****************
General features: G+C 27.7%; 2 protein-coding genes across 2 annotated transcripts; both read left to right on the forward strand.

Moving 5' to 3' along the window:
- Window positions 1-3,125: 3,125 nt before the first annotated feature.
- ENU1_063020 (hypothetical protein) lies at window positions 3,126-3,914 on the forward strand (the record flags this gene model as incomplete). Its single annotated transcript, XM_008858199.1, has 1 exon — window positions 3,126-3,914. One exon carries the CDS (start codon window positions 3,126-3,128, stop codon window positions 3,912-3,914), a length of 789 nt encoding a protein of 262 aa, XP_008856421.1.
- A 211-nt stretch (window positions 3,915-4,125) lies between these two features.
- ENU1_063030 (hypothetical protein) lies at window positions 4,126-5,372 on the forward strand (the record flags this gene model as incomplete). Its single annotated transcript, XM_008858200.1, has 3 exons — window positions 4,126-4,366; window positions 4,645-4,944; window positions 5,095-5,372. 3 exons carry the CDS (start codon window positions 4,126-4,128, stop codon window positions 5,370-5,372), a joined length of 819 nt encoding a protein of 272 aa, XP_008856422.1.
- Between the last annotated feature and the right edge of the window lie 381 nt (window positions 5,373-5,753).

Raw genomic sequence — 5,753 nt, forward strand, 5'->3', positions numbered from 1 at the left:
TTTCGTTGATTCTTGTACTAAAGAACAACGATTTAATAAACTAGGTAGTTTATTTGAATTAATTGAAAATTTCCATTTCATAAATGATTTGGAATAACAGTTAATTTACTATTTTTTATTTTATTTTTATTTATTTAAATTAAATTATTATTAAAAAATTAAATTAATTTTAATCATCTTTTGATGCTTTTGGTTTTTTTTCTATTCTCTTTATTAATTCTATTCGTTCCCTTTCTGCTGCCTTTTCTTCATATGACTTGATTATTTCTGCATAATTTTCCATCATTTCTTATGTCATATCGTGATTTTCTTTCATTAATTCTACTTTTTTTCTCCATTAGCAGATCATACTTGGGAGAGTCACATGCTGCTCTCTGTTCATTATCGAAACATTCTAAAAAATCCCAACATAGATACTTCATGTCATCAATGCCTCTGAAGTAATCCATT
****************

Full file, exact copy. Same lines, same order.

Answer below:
General features: G+C 27.7%; 2 protein-coding genes across 2 annotated transcripts; both read left to right on the forward strand.

Moving 5' to 3' along the window:
- Window positions 1-3,125: 3,125 nt before the first annotated feature.
- ENU1_063020 (hypothetical protein) lies at window positions 3,126-3,914 on the forward strand (the record flags this gene model as incomplete). Its single annotated transcript, XM_008858199.1, has 1 exon — window positions 3,126-3,914. One exon carries the CDS (start codon window positions 3,126-3,128, stop codon window positions 3,912-3,914), a length of 789 nt encoding a protein of 262 aa, XP_008856421.1.
- A 211-nt stretch (window positions 3,915-4,125) lies between these two features.
- ENU1_063030 (hypothetical protein) lies at window positions 4,126-5,372 on the forward strand (the record flags this gene model as incomplete). Its single annotated transcript, XM_008858200.1, has 3 exons — window positions 4,126-4,366; window positions 4,645-4,944; window positions 5,095-5,372. 3 exons carry the CDS (start codon window positions 4,126-4,128, stop codon window positions 5,370-5,372), a joined length of 819 nt encoding a protein of 272 aa, XP_008856422.1.
- Between the last annotated feature and the right edge of the window lie 381 nt (window positions 5,373-5,753).

Raw genomic sequence — 5,753 nt, forward strand, 5'->3', positions numbered from 1 at the left:
TTTCGTTGATTCTTGTACTAAAGAACAACGATTTAATAAACTAGGTAGTTTATTTGAATTAATTGAAAATTTCCATTTCATAAATGATTTGGAATAACAGTTAATTTACTATTTTTTATTTTATTTTTATTTATTTAAATTAAATTATTATTAAAAAATTAAATTAATTTTAATCATCTTTTGATGCTTTTGGTTTTTTTTCTATTCTCTTTATTAATTCTATTCGTTCCCTTTCTGCTGCCTTTTCTTCATATGACTTGATTATTTCTGCATAATTTTCCATCATTTCTTATGTCATATCGTGATTTTCTTTCATTAATTCTACTTTTTTTCTCCATTAGCAGATCATACTTGGGAGAGTCACATGCTGCTCTCTGTTCATTATCGAAACATTCTAAAAAATCCCAACATAGATACTTCATGTCATCAATGCCTCTGAAGTAATCCATT